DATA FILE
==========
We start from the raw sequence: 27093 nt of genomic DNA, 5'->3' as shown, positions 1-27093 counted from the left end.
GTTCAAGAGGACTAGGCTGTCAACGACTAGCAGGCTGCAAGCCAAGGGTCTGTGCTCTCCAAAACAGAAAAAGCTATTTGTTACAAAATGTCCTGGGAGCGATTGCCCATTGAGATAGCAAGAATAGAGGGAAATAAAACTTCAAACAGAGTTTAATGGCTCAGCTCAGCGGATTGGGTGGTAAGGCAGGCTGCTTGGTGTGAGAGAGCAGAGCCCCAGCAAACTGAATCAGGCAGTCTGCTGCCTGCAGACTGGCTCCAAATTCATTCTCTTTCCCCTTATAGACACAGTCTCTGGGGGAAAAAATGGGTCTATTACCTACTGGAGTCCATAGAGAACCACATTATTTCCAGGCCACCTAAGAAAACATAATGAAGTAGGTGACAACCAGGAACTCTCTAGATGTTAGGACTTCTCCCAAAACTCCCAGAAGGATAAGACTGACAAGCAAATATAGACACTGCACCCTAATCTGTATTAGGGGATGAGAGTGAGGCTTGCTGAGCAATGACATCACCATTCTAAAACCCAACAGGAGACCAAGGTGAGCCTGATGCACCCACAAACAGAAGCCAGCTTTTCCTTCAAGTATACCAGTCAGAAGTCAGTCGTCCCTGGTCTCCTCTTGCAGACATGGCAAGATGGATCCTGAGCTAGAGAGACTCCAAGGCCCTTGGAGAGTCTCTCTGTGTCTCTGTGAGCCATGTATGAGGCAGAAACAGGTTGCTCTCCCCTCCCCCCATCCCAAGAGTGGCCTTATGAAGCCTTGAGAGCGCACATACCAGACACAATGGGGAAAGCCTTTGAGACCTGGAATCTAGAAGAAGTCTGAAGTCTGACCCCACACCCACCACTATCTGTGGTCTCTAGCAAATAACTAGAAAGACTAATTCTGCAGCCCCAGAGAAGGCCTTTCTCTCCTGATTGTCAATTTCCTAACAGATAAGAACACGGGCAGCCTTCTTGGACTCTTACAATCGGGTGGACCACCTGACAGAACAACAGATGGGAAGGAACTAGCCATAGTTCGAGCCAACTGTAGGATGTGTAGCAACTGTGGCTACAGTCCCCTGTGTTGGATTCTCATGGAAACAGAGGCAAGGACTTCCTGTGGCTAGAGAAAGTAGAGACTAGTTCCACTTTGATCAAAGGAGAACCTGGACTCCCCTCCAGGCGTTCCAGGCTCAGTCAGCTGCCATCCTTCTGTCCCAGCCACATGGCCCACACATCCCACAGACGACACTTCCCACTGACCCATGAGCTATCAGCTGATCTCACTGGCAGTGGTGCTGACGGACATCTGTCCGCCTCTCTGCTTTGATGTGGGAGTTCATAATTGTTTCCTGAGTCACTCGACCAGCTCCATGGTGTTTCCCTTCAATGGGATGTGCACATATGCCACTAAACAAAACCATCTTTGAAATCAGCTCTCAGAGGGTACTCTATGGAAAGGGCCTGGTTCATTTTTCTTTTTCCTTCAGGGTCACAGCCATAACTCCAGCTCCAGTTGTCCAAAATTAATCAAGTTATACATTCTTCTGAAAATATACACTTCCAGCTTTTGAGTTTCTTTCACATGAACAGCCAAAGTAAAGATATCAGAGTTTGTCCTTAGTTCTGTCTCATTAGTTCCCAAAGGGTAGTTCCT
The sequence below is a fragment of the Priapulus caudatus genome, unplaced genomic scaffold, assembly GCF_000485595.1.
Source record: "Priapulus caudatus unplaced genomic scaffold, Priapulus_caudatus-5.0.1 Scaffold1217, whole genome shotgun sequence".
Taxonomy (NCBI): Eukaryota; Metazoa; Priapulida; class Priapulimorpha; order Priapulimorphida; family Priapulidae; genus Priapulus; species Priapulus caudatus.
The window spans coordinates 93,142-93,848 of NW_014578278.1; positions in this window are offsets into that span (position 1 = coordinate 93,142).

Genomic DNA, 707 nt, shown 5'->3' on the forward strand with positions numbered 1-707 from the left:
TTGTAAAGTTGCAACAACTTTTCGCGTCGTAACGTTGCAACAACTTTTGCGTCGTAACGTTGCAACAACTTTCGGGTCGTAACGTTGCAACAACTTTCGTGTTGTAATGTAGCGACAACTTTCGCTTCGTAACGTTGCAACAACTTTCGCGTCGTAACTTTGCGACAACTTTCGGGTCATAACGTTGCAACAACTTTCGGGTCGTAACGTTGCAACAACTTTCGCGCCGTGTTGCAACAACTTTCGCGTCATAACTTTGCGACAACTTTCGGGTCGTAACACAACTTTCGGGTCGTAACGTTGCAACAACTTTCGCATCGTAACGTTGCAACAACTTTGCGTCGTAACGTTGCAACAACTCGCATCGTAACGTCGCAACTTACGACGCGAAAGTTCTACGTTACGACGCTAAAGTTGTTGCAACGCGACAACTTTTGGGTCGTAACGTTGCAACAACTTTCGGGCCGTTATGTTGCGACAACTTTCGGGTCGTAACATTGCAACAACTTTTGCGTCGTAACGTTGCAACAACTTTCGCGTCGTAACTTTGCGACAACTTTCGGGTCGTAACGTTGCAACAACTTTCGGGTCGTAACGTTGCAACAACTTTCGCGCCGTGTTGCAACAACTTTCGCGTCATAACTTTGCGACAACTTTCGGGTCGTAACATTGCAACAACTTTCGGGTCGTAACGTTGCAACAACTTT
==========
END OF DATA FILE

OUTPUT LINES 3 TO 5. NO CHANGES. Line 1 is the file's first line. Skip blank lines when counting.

The sequence below is a fragment of the Priapulus caudatus genome, unplaced genomic scaffold, assembly GCF_000485595.1.
Source record: "Priapulus caudatus unplaced genomic scaffold, Priapulus_caudatus-5.0.1 Scaffold1217, whole genome shotgun sequence".
Taxonomy (NCBI): Eukaryota; Metazoa; Priapulida; class Priapulimorpha; order Priapulimorphida; family Priapulidae; genus Priapulus; species Priapulus caudatus.